ERIC Number: ED200683
Record Type: RIE
Publication Date: 1980
Reference Count: N/A
Employment and Ethnicity.
Rozen, Freida Shoenberg
Occupational stratification based on ethnic group membership is still a part of American society. In the past, ethnic stratification was perceived in conjunction with ethnic succession and it was assumed that no group would be permanently relegated to low occupational status. Today, however, flaws in the system are showing. The idea that at the end of the twentieth century individuals of Polish or Italian descent should still be held back because of their ancestry is unacceptable. Present affirmative action programs address employment discrimination against women and some racial minorities but do not generally consider white ethnic groups. This is due partially to a lack of data on income and occupational status among such groups and partially to lack of perception regarding discrimination against them. Available figures suggest that economic prospects of "Euro-ethnics" are closely tied to the prospects of urban areas in the northeast and north central States, pointing to the need for economic revitalization policies targeted toward these areas. Other data indicate the need for employment training for Euro-ethnic groups, if they are to break out of circumscribed occupational categories. Also needed are better data (including data that differentiate religion within ethnic groups), comparative and community case studies, evaluation of affirmative action programs, and more research into urban problems, if discrimination against all Americans is to be eliminated. (Author/GC)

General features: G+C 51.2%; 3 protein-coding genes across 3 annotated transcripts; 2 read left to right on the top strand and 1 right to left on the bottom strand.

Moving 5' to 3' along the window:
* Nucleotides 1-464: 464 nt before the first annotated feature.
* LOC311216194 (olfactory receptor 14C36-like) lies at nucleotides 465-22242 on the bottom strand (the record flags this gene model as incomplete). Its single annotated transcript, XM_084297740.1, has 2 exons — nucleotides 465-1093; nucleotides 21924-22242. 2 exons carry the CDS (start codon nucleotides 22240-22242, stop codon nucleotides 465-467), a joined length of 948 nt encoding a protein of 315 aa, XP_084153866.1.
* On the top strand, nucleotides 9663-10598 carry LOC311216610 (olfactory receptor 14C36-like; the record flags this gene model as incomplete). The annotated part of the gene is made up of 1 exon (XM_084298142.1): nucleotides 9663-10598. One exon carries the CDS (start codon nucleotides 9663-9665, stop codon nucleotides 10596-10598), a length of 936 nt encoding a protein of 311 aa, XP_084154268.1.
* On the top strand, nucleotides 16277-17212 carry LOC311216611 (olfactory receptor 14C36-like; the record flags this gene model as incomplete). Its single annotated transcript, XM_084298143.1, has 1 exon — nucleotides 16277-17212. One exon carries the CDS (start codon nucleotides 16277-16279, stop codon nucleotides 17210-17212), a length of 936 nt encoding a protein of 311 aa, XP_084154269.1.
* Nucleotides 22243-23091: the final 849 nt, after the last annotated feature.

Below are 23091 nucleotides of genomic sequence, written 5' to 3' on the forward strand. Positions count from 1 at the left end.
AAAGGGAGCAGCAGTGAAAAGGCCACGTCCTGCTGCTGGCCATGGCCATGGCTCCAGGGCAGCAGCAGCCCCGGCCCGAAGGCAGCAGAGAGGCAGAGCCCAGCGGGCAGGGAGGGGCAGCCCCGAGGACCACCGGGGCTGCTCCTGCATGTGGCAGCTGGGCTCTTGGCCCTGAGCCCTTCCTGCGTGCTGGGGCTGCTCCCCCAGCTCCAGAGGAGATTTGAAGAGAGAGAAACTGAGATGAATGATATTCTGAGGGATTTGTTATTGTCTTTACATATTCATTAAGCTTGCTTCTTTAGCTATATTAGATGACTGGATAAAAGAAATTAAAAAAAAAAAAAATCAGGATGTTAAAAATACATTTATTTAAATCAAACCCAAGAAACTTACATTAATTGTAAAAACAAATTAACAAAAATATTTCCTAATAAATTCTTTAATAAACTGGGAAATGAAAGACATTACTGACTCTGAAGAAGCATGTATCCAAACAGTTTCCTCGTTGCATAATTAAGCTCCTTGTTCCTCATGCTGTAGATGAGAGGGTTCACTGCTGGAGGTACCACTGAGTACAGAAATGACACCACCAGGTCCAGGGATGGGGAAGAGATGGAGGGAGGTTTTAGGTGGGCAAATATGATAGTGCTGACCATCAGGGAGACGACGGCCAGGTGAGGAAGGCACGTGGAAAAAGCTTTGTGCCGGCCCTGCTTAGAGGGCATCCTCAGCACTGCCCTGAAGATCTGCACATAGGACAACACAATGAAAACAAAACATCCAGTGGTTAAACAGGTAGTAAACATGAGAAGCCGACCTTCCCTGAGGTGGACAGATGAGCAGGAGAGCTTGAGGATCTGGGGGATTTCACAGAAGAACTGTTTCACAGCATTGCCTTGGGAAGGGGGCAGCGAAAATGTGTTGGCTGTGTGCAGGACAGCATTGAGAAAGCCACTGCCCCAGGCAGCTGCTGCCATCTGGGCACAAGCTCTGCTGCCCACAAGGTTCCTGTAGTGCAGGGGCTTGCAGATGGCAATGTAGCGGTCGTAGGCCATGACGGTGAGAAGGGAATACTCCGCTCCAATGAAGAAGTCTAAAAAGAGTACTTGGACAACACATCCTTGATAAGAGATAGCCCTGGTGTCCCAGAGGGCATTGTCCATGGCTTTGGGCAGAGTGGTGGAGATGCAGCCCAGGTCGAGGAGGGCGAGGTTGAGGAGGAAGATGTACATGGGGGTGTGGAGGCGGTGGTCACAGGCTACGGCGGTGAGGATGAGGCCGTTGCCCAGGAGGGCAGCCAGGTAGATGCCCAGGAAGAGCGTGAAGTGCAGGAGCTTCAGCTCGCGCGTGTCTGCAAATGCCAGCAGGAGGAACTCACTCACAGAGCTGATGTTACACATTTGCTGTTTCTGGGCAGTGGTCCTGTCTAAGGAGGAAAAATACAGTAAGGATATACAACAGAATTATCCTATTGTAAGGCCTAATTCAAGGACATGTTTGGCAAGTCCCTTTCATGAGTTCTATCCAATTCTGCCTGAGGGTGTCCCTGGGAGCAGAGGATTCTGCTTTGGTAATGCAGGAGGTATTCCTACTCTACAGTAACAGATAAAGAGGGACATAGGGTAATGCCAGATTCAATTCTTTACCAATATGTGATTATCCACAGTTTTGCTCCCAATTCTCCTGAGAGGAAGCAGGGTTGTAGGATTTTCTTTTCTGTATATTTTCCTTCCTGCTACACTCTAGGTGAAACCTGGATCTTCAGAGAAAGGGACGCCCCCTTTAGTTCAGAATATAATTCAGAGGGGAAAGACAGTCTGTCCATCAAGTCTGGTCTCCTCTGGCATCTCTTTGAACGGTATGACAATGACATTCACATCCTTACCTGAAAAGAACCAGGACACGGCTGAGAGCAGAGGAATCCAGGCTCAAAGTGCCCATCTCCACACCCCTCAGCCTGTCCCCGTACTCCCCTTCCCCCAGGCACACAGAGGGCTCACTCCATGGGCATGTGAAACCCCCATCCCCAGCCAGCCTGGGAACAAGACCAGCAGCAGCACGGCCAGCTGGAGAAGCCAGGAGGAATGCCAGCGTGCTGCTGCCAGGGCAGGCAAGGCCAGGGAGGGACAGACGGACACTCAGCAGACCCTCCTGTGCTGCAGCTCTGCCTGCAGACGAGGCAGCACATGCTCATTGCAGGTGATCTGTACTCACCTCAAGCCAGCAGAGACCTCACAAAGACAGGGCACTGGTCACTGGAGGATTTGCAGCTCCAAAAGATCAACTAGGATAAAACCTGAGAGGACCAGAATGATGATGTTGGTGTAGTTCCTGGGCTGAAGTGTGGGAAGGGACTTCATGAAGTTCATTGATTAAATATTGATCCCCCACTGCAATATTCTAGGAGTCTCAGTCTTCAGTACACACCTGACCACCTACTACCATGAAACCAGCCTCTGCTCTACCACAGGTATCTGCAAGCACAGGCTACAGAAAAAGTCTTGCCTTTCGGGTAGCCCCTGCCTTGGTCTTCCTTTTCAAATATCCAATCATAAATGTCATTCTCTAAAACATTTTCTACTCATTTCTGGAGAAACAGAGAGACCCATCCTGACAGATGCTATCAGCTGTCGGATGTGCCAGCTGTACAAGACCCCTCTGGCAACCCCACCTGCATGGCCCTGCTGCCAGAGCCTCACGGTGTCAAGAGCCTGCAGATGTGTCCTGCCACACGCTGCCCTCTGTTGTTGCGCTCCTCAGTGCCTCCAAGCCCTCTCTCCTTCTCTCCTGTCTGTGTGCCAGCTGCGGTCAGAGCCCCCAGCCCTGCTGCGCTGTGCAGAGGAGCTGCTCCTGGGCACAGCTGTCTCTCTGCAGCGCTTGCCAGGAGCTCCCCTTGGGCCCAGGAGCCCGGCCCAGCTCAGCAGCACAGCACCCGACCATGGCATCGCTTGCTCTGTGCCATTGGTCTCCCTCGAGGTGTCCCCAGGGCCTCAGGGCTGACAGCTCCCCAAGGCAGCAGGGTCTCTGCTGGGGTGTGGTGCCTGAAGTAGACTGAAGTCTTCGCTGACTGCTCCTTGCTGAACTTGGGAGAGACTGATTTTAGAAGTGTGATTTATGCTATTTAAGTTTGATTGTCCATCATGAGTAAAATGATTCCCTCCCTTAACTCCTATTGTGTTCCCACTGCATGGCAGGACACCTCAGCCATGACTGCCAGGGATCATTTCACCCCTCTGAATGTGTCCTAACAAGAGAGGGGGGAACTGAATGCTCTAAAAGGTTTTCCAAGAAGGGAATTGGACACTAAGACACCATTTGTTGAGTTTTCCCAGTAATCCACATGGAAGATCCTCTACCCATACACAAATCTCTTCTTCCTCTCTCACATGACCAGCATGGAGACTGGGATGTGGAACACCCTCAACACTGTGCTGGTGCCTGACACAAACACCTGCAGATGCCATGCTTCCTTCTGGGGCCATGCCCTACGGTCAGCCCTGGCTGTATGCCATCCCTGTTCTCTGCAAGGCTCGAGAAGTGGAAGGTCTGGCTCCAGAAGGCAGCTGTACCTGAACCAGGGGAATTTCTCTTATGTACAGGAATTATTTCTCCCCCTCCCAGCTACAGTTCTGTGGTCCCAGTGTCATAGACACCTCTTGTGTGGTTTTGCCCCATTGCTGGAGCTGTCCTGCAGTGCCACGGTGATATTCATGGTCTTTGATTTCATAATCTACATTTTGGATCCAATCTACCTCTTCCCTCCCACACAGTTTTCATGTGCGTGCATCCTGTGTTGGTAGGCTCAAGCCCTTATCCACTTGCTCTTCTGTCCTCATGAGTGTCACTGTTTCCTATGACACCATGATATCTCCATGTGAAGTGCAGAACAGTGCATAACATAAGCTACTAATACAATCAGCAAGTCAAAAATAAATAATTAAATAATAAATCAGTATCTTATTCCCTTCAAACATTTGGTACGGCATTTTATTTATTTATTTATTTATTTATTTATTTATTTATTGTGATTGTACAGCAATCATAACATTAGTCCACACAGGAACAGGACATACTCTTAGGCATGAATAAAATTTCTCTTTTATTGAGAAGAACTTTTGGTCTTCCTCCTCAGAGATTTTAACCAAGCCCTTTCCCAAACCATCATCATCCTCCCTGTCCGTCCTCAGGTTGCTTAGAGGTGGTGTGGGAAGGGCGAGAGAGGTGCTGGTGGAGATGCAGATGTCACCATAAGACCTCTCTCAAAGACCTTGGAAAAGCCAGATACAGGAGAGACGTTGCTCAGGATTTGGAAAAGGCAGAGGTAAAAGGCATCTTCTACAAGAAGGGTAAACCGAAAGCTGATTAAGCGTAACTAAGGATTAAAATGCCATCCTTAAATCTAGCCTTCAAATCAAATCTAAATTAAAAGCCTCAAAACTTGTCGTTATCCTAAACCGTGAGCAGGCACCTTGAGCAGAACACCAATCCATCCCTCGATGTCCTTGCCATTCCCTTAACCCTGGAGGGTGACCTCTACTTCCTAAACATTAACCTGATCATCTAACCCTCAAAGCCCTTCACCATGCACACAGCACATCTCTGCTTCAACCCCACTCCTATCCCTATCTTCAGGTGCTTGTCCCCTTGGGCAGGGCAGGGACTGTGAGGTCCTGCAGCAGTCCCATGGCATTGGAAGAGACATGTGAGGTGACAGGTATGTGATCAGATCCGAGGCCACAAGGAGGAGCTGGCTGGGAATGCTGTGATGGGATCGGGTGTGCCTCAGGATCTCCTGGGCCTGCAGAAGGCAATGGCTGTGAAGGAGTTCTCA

Publication Type: Numerical/Quantitative Data; Opinion Papers; Speeches/Meeting Papers
Education Level: N/A
Authoring Institution: Commission on Civil Rights, Washington, DC.
Identifiers: Euro Americans
Note: Not available separately; see UD 021 324. Paper presented at a consultation sponsored by the U.S. Commission on Civil Rights (Chicago, IL, December 3, 1979). For a related document see UD 021 331.